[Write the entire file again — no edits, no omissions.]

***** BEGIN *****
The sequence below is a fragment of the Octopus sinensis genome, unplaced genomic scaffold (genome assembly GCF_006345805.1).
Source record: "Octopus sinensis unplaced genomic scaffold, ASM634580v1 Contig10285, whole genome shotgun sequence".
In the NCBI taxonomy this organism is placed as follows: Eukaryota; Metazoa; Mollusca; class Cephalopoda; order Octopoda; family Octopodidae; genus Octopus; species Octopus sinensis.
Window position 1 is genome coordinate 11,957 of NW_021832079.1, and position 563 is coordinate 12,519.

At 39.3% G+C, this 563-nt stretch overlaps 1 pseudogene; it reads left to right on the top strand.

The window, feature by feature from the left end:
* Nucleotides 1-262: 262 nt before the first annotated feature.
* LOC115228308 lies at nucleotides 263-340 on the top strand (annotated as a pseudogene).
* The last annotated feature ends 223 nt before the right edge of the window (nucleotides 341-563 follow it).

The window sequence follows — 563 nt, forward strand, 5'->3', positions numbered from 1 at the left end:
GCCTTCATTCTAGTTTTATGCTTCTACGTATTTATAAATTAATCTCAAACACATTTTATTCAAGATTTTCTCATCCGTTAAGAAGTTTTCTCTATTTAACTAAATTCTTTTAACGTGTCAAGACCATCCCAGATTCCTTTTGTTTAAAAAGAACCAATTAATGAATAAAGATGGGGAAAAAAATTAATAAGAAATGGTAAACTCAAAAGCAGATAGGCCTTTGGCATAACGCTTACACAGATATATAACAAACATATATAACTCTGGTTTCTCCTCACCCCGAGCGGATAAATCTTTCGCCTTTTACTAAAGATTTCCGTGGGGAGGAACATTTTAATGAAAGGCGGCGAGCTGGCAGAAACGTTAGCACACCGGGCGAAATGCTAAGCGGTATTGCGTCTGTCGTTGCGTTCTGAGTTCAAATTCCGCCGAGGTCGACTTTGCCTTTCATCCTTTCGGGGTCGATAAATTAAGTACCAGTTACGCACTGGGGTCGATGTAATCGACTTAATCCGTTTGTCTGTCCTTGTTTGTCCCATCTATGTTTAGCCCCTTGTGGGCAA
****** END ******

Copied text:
The sequence below is a fragment of the Octopus sinensis genome, unplaced genomic scaffold (genome assembly GCF_006345805.1).
Source record: "Octopus sinensis unplaced genomic scaffold, ASM634580v1 Contig10285, whole genome shotgun sequence".
In the NCBI taxonomy this organism is placed as follows: Eukaryota; Metazoa; Mollusca; class Cephalopoda; order Octopoda; family Octopodidae; genus Octopus; species Octopus sinensis.
Window position 1 is genome coordinate 11,957 of NW_021832079.1, and position 563 is coordinate 12,519.

At 39.3% G+C, this 563-nt stretch overlaps 1 pseudogene; it reads left to right on the top strand.

The window, feature by feature from the left end:
* Nucleotides 1-262: 262 nt before the first annotated feature.
* LOC115228308 lies at nucleotides 263-340 on the top strand (annotated as a pseudogene).
* The last annotated feature ends 223 nt before the right edge of the window (nucleotides 341-563 follow it).

The window sequence follows — 563 nt, forward strand, 5'->3', positions numbered from 1 at the left end:
GCCTTCATTCTAGTTTTATGCTTCTACGTATTTATAAATTAATCTCAAACACATTTTATTCAAGATTTTCTCATCCGTTAAGAAGTTTTCTCTATTTAACTAAATTCTTTTAACGTGTCAAGACCATCCCAGATTCCTTTTGTTTAAAAAGAACCAATTAATGAATAAAGATGGGGAAAAAAATTAATAAGAAATGGTAAACTCAAAAGCAGATAGGCCTTTGGCATAACGCTTACACAGATATATAACAAACATATATAACTCTGGTTTCTCCTCACCCCGAGCGGATAAATCTTTCGCCTTTTACTAAAGATTTCCGTGGGGAGGAACATTTTAATGAAAGGCGGCGAGCTGGCAGAAACGTTAGCACACCGGGCGAAATGCTAAGCGGTATTGCGTCTGTCGTTGCGTTCTGAGTTCAAATTCCGCCGAGGTCGACTTTGCCTTTCATCCTTTCGGGGTCGATAAATTAAGTACCAGTTACGCACTGGGGTCGATGTAATCGACTTAATCCGTTTGTCTGTCCTTGTTTGTCCCATCTATGTTTAGCCCCTTGTGGGCAA